The Old Lady’s problems are compounded by an absolute refusal to discuss where it thinks neutral interest rates are. Simply put, this is the level of interest rates that are consistent with growth at trend and inflation at target. Anything above this level should slow growth, anything below stimulates. The Bank’s counter is that neutral, or r-star is a largely theoretical concept and can only be validated ex-post and as such trying to define it precisely can be misleading.
However, for financial markets, r-star is a key input into pricing of long-term interest rates and provides an anchor for mortgages and corporate loans. Without this anchor, longer-dated interest rates become unmoored and so more volatile. This effect can be seen clearly in the UK mortgage market, which is priced off UK interest rate swaps. At their peak in early July 2-year swaps were 123 basis points above Bank Rate. The equivalent in the US at the time was 22 basis points under Fed Funds and in the Eurozone, 44bps above official rates. At the end of the first week of August, they remained 34 basis points above the recently hiked Bank Rate versus -63 bps and -2 bps in the US and Eurozone respectively. In the medium term, there is a 94bps range in the Bank’s own survey of where market participants expect Bank Rate to settle. In the US, the equivalent range is just 13bps. This unmooring of expectations, stemming from a lack of conversation about neutral, has real world consequences in the form of higher borrowing costs.
If the Bank is struggling with modelling the economy and refuses to counter an anchoring of markets around neutral interest rates, then it should be guiding the public, markets and business with clear and concise communication. Unfortunately, it appears to fall here too. Using AI, (ChatGPT), it is possible to assess the complexity of the Bank’s Monetary Policy Summary, the concise 800-word publication used to inform the world about the Bank’s latest world view. This document is assessed as ‘intermediate’ and ‘contains a mixture of complex and straightforward sentences, technical terms related to monetary policy, and economic indicators.’ Compare this to the Fed’s own statement, which is assessed as ‘intermediate, relatively low’ consisting of ‘short, straightforward sentences with simple language and uses common financial and economic terms.’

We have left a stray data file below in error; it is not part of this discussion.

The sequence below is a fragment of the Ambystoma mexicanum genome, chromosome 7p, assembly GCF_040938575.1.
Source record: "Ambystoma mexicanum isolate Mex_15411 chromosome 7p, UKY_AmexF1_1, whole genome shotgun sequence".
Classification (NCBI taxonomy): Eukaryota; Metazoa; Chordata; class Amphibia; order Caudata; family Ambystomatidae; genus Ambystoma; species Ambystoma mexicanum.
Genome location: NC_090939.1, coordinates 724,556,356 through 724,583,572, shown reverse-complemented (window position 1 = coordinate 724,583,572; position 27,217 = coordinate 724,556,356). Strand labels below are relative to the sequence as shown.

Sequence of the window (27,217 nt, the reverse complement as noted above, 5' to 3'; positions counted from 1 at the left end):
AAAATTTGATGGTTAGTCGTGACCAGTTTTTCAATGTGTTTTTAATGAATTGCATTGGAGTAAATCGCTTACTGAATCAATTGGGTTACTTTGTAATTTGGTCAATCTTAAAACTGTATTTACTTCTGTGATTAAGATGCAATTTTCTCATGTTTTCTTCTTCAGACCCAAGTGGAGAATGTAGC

There can be little doubt that the Bank’s rate-setting process has been sub-optimal. And attempting to defend it by saying we have seen unprecedented shocks doesn’t stack up when the whole world has experienced the same. So, what happens now? To an extent, matters have been taken out of the Monetary Policy Committee’s hands and their own governing body, the Court, has helicoptered in Ben Bernanke, ex-Fed Chair, to undertake ‘a broad review into the Bank’s forecasting and related processes during times of significant uncertainty.’
Looking forward, expect the Bank to move toward the Fed’s model of clear and simple communication, with less emphasis on models and more on anchoring market expectations. Perhaps they could save Bernanke’s fee and just watch those old adverts with the excellent Bob Hoskins. When it comes to monetary policy, It’s Good to Talk.